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Dev Psychol. 2009 Nov;45(6):1644-53. doi: 10.1037/a0015553.

Does the conceptual distinction between singular and plural sets depend on language?

Author information

1
Department of Psychology, Harvard University, Cambridge, MA 02138, USA. pegs@wjh.harvard.edu

Abstract

Previous studies indicate that English-learning children acquire the distinction between singular and plural nouns between 22 and 24 months of age. Also, their use of the distinction is correlated with the capacity to distinguish nonlinguistically between singular and plural sets in a manual search paradigm (D. Barner, D. Thalwitz, J. Wood, S. Yang, & S. Carey, 2007). The authors used 3 experiments to explore the causal relation between these 2 capacities. Relative to English, Japanese and Mandarin had impoverished singular-plural marking. Using the manual search task, in Experiment 1 the authors found that by around 22 months of age, Japanese children also distinguished between singular and plural sets. Experiments 2 and 3 extended this finding to Mandarin-learning toddlers. Mandarin learners who were 20-24 months of age did not yet comprehend Mandarin singular-plural marking (i.e., yige vs. yixie, or -men), yet they did distinguish between singular and plural sets in manual search. These experiments suggest that knowledge of singular-plural morphology is not necessary for deploying the nonlinguistic distinction between singular and plural sets.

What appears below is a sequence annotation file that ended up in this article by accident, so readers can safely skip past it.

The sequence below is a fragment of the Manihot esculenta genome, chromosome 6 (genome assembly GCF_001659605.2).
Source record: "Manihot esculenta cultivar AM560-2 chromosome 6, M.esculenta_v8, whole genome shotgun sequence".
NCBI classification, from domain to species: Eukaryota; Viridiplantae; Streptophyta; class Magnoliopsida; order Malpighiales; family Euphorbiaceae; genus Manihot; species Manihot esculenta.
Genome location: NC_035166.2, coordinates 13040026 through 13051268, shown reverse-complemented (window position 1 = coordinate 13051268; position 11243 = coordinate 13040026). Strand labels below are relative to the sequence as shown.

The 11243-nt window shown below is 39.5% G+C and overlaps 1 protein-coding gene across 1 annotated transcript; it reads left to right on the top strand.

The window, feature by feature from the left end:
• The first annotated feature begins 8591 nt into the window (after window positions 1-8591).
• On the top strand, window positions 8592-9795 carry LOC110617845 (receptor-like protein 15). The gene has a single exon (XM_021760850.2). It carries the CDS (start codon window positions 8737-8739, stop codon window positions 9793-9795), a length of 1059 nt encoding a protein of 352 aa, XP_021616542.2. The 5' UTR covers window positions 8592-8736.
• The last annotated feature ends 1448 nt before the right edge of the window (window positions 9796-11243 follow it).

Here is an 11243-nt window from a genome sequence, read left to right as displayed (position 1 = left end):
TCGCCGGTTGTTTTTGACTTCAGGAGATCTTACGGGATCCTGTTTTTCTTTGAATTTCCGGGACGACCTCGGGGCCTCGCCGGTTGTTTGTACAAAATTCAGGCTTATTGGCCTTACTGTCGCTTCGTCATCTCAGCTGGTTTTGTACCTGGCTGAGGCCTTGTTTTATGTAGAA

PMID:
19899921
PMCID:
PMC2857974
DOI:
10.1037/a0015553
[Indexed for MEDLINE]
Free PMC Article

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